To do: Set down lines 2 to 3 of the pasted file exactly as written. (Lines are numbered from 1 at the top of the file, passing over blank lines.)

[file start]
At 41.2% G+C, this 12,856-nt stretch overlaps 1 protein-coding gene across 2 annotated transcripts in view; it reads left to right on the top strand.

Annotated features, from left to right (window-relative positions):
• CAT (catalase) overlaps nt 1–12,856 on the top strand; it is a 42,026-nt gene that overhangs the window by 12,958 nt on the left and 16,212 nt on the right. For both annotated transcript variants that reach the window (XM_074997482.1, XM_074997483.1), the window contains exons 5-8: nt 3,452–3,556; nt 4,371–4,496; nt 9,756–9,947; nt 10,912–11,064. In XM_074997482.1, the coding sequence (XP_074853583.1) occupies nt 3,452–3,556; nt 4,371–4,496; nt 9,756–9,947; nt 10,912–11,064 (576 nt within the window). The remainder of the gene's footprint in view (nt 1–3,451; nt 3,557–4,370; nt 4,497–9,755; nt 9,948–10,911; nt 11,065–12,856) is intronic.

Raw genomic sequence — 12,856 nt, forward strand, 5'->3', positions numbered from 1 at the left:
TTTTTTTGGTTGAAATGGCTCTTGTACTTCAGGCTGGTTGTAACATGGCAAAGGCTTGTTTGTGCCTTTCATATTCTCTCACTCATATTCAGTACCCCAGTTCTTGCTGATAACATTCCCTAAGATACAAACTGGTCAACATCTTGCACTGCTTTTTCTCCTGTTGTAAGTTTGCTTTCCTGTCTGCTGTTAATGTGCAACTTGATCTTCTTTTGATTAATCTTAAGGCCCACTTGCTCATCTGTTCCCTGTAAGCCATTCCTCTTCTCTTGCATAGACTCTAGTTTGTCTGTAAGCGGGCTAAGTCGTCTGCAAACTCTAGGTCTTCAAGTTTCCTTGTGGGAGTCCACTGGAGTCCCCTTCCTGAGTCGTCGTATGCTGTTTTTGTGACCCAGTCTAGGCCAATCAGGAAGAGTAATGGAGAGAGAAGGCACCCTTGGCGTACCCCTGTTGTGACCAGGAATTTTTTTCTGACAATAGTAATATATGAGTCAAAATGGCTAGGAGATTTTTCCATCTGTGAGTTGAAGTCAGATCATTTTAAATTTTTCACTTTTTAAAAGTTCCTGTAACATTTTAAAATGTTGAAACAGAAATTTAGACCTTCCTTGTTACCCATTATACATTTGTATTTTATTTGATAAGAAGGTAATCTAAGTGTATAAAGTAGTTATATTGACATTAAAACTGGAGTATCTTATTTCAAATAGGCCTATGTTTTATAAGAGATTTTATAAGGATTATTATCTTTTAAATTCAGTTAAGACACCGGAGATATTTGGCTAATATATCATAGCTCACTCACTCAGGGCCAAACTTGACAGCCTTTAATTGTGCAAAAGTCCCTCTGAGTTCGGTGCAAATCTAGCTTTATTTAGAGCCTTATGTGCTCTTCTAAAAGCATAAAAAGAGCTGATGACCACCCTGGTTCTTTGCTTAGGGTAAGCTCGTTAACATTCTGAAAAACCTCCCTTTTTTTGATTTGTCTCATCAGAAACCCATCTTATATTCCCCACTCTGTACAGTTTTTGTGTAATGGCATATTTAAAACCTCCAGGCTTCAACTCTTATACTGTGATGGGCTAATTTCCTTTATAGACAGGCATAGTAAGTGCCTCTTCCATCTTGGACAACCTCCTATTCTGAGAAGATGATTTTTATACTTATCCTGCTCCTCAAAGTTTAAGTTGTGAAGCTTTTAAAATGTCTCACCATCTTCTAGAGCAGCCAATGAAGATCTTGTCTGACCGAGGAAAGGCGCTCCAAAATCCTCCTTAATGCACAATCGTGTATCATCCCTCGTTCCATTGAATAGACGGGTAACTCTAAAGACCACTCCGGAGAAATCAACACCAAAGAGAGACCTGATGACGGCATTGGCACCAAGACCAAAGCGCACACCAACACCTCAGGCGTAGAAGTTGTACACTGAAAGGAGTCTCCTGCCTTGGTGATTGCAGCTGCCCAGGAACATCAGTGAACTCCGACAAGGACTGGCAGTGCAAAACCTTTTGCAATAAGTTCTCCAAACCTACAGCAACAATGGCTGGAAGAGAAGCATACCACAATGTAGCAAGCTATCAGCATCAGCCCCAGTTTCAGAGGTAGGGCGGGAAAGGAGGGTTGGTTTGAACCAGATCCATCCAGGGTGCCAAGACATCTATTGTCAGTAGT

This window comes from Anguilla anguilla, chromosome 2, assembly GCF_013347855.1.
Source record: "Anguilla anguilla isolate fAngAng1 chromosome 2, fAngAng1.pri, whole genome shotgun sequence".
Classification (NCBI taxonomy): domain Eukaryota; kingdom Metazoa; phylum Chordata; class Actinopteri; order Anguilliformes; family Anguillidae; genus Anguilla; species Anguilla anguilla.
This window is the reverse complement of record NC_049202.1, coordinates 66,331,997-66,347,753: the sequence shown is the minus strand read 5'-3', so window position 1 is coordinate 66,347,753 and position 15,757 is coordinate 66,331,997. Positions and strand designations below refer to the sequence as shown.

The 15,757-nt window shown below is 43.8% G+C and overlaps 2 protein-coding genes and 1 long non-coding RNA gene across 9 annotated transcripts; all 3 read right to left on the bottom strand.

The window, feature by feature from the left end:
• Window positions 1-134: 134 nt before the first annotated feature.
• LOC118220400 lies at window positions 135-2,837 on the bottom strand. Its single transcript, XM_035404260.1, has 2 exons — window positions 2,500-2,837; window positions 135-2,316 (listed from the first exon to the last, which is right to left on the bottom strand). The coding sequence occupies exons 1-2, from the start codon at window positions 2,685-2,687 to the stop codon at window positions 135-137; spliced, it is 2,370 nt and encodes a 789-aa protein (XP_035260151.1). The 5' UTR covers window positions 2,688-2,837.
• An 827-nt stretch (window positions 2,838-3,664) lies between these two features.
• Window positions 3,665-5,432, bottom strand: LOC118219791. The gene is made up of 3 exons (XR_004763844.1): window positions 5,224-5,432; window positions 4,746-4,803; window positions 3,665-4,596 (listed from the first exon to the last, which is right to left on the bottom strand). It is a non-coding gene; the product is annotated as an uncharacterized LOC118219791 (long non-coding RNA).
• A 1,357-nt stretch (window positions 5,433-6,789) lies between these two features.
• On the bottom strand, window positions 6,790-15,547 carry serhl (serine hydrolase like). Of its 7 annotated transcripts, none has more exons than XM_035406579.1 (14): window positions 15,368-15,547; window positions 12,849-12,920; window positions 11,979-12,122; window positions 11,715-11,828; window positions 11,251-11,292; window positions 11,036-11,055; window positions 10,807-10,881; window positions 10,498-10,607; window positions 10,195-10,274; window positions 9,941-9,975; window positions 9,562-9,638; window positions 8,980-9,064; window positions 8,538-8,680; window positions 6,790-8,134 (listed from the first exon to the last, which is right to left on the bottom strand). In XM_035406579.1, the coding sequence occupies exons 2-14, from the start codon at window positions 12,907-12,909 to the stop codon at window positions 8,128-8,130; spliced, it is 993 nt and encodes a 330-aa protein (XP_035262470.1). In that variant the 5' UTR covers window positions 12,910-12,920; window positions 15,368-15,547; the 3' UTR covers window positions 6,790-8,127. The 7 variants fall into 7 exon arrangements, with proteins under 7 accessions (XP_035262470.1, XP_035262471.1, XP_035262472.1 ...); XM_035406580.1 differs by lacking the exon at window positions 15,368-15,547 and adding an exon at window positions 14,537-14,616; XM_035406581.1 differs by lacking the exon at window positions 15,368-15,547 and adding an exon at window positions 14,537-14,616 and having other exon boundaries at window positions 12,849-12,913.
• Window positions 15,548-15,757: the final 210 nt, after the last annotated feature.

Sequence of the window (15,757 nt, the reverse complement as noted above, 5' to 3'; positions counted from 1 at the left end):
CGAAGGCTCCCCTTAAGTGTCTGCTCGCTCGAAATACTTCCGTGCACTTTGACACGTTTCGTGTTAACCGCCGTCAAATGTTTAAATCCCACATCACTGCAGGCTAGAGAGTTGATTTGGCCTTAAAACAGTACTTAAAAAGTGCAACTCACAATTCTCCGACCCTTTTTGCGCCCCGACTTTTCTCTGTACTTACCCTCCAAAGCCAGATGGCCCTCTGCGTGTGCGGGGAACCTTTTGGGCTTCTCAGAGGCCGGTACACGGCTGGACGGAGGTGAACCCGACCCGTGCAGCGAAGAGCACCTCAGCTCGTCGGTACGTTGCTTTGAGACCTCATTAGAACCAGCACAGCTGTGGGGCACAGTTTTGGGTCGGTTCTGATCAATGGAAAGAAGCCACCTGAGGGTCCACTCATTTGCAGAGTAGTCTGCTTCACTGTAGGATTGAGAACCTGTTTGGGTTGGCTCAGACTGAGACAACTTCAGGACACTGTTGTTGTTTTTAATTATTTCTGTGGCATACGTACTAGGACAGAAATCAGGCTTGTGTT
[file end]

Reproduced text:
Annotated features, from left to right (window-relative positions):
• CAT (catalase) overlaps nt 1–12,856 on the top strand; it is a 42,026-nt gene that overhangs the window by 12,958 nt on the left and 16,212 nt on the right. For both annotated transcript variants that reach the window (XM_074997482.1, XM_074997483.1), the window contains exons 5-8: nt 3,452–3,556; nt 4,371–4,496; nt 9,756–9,947; nt 10,912–11,064. In XM_074997482.1, the coding sequence (XP_074853583.1) occupies nt 3,452–3,556; nt 4,371–4,496; nt 9,756–9,947; nt 10,912–11,064 (576 nt within the window). The remainder of the gene's footprint in view (nt 1–3,451; nt 3,557–4,370; nt 4,497–9,755; nt 9,948–10,911; nt 11,065–12,856) is intronic.